I am swimming strongly, easily
my strokes powerful, gliding
over the waves that seemed to collapse beneath me.
The water is surprisingly warm
not the frigidity I expected, more
like a now tepid tub, but left too long.
I can glance up and see the other side
and it is approaching rapidly.
This will be over too soon, I fear
all of the preparation and doubt
falling away as I step onto the shore.
I no longer see why swimming
this Channel is such an accomplishment,
it seems almost pedestrian, like
making it across the above ground pool
that killed a circle of my parents lawn
when I was a child, but things do always
end up being far easier in my dreams.
“Every book is a picture book,”
she says, with that certain wisdom
the that comes from being seven,
even though eight is far off on the horizon.
“The difference with some,” she claims,
“is that someone already drew all the lines
and colored in the pictures.”
She likes the books, she concludes,
where she gets to draw the pictures
in her mind, change them freely
and choose whatever colors she likes
at any given moment, and the next time
she reads the book, they can all be different.
We were the crown princes, then,
with an occasional princess, though
that was more to maintain the peace.
Our kingdom was a square block,
and we dominion over all of our territory
save the two minefields, well-marked,
kept by the Strauss and Herlihy fiefdoms,
who refused to pay homage to us,
denied us our just due, and suffered
such consequences as we could muster
in the dark of a late October night.
We four, Larry, Buddy, Sheldon and I
roamed our kingdom, and one day,
drunk with power and Nehi, scaled
the border masquerading as a fence
and entered the neighboring kingdom,
cavorting until its army of one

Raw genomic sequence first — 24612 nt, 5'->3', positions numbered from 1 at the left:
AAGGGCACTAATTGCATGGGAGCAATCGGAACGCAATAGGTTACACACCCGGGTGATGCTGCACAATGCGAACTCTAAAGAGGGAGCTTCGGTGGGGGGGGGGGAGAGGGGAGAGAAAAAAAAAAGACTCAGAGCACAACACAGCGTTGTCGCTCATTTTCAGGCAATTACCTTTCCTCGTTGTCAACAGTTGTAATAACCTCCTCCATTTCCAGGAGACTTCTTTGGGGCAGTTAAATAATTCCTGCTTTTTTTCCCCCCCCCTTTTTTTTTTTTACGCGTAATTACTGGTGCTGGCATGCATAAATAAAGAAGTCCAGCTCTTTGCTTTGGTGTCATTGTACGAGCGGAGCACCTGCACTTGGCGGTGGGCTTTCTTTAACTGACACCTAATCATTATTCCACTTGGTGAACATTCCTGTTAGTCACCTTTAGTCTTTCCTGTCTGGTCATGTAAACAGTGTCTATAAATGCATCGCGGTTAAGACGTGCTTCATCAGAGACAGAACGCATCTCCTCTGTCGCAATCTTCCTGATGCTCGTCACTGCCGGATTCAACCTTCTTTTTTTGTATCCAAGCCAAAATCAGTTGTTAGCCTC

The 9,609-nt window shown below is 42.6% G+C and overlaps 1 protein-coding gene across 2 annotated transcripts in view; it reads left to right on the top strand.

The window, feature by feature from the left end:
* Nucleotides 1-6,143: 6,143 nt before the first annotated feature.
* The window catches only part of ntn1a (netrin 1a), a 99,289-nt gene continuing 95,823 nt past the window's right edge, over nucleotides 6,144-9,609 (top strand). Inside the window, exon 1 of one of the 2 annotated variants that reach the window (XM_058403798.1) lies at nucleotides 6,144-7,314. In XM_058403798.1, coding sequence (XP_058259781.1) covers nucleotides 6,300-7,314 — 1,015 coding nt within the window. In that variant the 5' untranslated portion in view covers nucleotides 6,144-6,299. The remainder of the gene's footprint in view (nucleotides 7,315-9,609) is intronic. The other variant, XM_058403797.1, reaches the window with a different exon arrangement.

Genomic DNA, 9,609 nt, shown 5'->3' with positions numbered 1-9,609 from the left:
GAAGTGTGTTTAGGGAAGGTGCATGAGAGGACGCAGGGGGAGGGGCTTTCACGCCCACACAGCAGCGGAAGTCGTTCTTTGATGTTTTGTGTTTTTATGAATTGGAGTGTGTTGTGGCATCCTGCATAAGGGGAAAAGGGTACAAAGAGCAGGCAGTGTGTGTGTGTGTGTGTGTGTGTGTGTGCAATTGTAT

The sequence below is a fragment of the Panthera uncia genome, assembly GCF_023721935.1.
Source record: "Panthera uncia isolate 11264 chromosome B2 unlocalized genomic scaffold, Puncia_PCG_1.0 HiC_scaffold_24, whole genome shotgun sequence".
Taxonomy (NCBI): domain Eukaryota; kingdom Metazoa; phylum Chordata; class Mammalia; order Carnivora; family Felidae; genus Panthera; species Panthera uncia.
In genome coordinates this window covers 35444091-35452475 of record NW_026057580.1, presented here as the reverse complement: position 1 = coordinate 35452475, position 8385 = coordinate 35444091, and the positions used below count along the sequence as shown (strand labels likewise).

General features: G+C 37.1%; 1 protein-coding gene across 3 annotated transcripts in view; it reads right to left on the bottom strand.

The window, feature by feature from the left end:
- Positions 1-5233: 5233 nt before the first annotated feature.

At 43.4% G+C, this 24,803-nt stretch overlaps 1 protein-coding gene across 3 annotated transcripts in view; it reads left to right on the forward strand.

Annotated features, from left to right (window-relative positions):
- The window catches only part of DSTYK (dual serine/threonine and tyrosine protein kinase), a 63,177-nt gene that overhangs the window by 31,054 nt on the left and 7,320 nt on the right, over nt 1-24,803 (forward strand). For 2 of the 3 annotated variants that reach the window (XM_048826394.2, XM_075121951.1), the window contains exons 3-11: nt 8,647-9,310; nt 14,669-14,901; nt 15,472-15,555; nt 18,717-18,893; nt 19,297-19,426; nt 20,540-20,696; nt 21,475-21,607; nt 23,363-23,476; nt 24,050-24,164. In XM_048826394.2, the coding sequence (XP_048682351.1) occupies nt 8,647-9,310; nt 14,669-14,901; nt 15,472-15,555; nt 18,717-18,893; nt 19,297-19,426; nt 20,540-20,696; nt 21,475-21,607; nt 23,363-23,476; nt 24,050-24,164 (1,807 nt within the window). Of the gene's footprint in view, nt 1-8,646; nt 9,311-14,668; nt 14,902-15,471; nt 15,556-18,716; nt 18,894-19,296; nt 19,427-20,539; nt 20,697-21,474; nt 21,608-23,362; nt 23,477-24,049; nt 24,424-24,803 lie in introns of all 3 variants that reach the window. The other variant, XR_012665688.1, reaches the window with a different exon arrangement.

chased us away with a shout, “It’s
a private school and you don’t
belong here,” before hobbling back
into the building he was far
too black to enter save in uniform.
We are old now, have long since
abdicated our thrones and struggle
only to retain our memories.
Looking out the window
of the Osaka bound train
at the great snow-covered mountain
I saw, for just a moment
my face on its slopes.
at the train hurtling
across the fields,
the great Fuji
to its stony stare.
As you walk through
this particular space
will you see a small
child perched on a stool,
crayons in hand, a small
rectangle of paper
on the top of the desk
a world you could
never hope to understand,
or an older woman, leaning
on her walker, staring
into the canvas, struggling
to see each brush stroke
and three workmen
white hard hats, retractable
rules and laser levels,
measuring the gallery
against the blueprint
which are artists —
which is art —
does it matter?
As you slowly approach it
it grows perceptibly larger.
This does not surprise you,
for you are familiar with
the principles of physics.
What does surprise you is
that the details grow
ever less clear as you approach,
as though they retreat
under your slow advance.
You think this strange,
wonder what has gone wrong,
question your eyes, and
finally realize that the details
you saw were not there
that it all was, quite simply, what
your mind wished your eyes to see.
First you should draw the scene
with as much detail as possible,
using the full palette of colors
and adding depth and dimension.
Next you should write the scene,
again with detail, color, depth,
for words are capable of all of this.
Now compare the scenes, are they
the same, and if not, how do they differ.
Now close your eyes and envision
the same scene again, noting
whatever you can, listening
to your mind’s description,
as you gaze through your mind’s eye.
Pause and consider that none of these
are real, each is an illusion
you have created, and then know
that you, too, like I,
am illusory as well.